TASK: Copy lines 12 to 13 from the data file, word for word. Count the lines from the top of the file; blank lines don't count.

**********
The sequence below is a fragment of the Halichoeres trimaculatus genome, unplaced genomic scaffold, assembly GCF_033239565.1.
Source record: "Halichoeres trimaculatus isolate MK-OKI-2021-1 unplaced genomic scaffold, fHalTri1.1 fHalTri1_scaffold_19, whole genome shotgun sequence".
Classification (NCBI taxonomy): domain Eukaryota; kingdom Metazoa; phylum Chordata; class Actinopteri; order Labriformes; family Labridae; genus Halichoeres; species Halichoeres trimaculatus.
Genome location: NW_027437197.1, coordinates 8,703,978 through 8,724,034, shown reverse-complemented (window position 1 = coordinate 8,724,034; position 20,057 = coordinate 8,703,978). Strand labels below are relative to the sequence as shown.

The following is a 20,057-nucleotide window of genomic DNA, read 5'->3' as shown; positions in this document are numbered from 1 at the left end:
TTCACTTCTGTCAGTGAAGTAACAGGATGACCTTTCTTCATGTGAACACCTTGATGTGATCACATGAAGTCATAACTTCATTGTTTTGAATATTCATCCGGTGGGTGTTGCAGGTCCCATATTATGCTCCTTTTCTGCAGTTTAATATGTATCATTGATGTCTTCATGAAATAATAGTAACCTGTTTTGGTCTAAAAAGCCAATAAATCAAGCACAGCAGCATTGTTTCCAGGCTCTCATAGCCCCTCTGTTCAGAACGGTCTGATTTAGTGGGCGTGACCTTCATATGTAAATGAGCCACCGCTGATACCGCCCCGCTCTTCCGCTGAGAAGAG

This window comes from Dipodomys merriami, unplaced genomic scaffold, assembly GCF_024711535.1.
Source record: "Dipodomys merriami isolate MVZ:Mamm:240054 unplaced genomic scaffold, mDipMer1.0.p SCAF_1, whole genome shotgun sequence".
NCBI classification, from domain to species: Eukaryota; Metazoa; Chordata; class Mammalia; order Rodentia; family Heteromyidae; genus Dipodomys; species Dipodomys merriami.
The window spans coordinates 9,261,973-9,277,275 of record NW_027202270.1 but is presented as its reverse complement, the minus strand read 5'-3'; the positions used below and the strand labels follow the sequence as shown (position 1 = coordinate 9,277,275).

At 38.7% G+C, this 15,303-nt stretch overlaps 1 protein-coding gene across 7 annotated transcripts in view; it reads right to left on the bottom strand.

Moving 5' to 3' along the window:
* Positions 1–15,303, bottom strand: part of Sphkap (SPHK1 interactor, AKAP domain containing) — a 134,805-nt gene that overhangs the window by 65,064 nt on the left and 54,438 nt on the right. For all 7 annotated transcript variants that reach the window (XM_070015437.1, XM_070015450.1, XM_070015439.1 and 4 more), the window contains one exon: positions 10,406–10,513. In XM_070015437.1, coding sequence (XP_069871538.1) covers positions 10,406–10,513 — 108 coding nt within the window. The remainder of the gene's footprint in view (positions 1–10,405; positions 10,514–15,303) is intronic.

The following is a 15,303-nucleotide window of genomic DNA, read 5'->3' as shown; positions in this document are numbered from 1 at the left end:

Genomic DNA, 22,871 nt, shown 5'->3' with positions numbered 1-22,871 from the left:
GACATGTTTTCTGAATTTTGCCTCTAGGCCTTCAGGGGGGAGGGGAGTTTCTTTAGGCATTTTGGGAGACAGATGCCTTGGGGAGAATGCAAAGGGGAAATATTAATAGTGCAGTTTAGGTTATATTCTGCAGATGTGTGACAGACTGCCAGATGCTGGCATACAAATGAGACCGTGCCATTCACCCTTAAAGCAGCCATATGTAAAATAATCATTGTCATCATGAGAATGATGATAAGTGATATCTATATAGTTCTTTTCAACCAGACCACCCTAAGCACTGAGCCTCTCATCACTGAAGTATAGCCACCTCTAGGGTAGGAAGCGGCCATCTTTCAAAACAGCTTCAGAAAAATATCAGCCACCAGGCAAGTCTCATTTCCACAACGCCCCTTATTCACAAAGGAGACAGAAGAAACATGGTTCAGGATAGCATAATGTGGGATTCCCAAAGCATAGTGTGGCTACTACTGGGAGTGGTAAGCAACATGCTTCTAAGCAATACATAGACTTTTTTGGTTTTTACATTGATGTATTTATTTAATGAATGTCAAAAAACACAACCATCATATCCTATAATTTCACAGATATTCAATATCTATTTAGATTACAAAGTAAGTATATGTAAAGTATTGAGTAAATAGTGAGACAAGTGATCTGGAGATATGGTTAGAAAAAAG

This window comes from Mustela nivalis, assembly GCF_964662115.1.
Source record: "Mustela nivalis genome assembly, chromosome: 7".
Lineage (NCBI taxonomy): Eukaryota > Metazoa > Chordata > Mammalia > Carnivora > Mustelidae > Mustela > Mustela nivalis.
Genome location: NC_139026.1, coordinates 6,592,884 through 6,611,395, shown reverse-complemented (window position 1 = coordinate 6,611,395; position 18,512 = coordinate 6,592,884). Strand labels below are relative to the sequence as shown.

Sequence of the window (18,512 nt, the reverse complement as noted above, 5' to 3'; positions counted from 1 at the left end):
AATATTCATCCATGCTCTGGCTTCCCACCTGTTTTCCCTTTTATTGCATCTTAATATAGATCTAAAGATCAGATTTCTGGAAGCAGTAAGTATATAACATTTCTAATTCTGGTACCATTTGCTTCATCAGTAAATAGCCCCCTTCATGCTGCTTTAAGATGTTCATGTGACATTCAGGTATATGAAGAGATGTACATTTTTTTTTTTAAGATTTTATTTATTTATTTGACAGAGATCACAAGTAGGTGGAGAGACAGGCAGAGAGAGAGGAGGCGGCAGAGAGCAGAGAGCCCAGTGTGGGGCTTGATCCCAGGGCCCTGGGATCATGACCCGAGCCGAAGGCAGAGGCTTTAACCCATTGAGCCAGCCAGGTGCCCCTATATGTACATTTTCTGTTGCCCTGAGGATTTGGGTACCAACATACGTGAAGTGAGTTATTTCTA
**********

Moving 5' to 3' along the window:
* Positions 1–15,303, bottom strand: part of Sphkap (SPHK1 interactor, AKAP domain containing) — a 134,805-nt gene that overhangs the window by 65,064 nt on the left and 54,438 nt on the right. For all 7 annotated transcript variants that reach the window (XM_070015437.1, XM_070015450.1, XM_070015439.1 and 4 more), the window contains one exon: positions 10,406–10,513. In XM_070015437.1, coding sequence (XP_069871538.1) covers positions 10,406–10,513 — 108 coding nt within the window. The remainder of the gene's footprint in view (positions 1–10,405; positions 10,514–15,303) is intronic.